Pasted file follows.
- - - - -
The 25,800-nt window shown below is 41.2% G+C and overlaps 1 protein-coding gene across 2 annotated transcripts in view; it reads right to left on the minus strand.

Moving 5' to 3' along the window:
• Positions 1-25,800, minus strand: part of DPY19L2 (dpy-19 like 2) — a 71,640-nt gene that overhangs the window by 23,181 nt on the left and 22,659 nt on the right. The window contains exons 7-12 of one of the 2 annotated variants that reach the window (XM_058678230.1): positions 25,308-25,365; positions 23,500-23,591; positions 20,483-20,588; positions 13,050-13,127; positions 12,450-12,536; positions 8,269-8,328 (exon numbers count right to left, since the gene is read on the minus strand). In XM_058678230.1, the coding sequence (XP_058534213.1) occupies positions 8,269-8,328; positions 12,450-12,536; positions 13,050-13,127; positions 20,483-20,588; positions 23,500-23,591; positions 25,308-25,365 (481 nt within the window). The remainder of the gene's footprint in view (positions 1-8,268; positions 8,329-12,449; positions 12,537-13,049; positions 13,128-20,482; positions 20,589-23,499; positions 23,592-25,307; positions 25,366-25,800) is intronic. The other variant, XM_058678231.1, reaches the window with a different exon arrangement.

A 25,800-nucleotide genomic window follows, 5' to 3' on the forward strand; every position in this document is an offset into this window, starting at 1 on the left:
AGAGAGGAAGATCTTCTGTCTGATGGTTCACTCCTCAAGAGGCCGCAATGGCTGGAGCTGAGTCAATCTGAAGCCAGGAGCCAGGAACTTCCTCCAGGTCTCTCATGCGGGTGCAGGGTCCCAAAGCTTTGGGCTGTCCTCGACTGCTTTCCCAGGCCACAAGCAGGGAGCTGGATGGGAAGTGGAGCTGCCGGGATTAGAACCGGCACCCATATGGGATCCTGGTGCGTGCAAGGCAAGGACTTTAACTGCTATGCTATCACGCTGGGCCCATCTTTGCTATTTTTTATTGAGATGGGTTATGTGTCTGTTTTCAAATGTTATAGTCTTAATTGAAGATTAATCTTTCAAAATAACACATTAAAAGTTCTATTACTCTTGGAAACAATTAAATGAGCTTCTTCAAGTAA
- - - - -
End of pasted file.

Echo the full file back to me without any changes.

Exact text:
The 25,800-nt window shown below is 41.2% G+C and overlaps 1 protein-coding gene across 2 annotated transcripts in view; it reads right to left on the minus strand.

Moving 5' to 3' along the window:
• Positions 1-25,800, minus strand: part of DPY19L2 (dpy-19 like 2) — a 71,640-nt gene that overhangs the window by 23,181 nt on the left and 22,659 nt on the right. The window contains exons 7-12 of one of the 2 annotated variants that reach the window (XM_058678230.1): positions 25,308-25,365; positions 23,500-23,591; positions 20,483-20,588; positions 13,050-13,127; positions 12,450-12,536; positions 8,269-8,328 (exon numbers count right to left, since the gene is read on the minus strand). In XM_058678230.1, the coding sequence (XP_058534213.1) occupies positions 8,269-8,328; positions 12,450-12,536; positions 13,050-13,127; positions 20,483-20,588; positions 23,500-23,591; positions 25,308-25,365 (481 nt within the window). The remainder of the gene's footprint in view (positions 1-8,268; positions 8,329-12,449; positions 12,537-13,049; positions 13,128-20,482; positions 20,589-23,499; positions 23,592-25,307; positions 25,366-25,800) is intronic. The other variant, XM_058678231.1, reaches the window with a different exon arrangement.

A 25,800-nucleotide genomic window follows, 5' to 3' on the forward strand; every position in this document is an offset into this window, starting at 1 on the left:
AGAGAGGAAGATCTTCTGTCTGATGGTTCACTCCTCAAGAGGCCGCAATGGCTGGAGCTGAGTCAATCTGAAGCCAGGAGCCAGGAACTTCCTCCAGGTCTCTCATGCGGGTGCAGGGTCCCAAAGCTTTGGGCTGTCCTCGACTGCTTTCCCAGGCCACAAGCAGGGAGCTGGATGGGAAGTGGAGCTGCCGGGATTAGAACCGGCACCCATATGGGATCCTGGTGCGTGCAAGGCAAGGACTTTAACTGCTATGCTATCACGCTGGGCCCATCTTTGCTATTTTTTATTGAGATGGGTTATGTGTCTGTTTTCAAATGTTATAGTCTTAATTGAAGATTAATCTTTCAAAATAACACATTAAAAGTTCTATTACTCTTGGAAACAATTAAATGAGCTTCTTCAAGTAA